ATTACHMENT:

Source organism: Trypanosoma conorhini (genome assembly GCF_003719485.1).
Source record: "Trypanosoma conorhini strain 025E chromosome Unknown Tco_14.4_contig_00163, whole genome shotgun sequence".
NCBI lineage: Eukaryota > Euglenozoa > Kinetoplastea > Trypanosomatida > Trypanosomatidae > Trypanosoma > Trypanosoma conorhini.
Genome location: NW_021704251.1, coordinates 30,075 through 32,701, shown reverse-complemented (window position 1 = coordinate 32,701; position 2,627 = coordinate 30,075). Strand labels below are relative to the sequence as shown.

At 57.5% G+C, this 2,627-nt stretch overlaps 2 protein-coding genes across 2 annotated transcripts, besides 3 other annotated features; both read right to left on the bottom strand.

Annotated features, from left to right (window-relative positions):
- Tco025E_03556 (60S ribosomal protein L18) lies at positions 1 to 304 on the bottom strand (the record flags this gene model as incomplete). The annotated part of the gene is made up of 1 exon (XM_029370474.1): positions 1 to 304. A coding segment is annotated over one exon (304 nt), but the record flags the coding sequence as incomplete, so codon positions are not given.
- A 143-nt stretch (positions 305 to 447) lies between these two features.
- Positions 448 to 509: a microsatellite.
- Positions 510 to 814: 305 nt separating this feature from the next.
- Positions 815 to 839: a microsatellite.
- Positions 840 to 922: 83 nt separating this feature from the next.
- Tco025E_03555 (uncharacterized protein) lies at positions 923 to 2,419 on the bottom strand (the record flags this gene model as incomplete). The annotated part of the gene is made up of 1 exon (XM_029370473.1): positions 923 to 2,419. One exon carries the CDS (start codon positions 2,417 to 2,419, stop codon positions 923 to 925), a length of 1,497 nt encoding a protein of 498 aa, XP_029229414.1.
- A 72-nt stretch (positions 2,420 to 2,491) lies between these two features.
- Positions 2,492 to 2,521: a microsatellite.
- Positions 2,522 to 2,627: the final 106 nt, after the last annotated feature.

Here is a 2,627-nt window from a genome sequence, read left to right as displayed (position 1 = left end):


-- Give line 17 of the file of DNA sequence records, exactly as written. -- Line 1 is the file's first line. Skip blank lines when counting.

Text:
Here is a 2,627-nt window from a genome sequence, read left to right as displayed (position 1 = left end):